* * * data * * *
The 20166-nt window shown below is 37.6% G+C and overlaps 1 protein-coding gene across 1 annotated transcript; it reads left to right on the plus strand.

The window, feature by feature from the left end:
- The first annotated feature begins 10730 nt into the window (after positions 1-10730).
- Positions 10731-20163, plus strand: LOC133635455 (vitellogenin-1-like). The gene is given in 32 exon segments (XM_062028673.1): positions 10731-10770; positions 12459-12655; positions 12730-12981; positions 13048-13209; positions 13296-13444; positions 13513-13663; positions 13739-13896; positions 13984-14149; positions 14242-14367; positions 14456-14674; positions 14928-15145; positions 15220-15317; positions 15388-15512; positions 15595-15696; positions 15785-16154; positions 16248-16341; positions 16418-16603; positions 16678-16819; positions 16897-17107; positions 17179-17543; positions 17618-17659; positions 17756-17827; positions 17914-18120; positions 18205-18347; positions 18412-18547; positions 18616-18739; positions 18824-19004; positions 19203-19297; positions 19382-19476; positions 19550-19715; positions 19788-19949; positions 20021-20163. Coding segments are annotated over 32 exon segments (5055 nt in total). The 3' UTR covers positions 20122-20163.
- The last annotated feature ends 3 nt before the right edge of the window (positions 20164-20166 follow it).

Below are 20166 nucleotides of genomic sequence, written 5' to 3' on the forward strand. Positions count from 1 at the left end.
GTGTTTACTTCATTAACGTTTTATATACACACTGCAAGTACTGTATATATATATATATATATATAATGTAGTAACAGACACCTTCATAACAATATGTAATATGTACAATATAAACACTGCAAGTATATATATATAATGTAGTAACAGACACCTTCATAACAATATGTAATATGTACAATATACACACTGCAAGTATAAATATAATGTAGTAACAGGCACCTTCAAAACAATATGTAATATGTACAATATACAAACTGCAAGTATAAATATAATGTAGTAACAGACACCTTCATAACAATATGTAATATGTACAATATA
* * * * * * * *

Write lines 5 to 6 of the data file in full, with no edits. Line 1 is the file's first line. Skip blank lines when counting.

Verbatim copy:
- The last annotated feature ends 3 nt before the right edge of the window (positions 20164-20166 follow it).

Below are 20166 nucleotides of genomic sequence, written 5' to 3' on the forward strand. Positions count from 1 at the left end.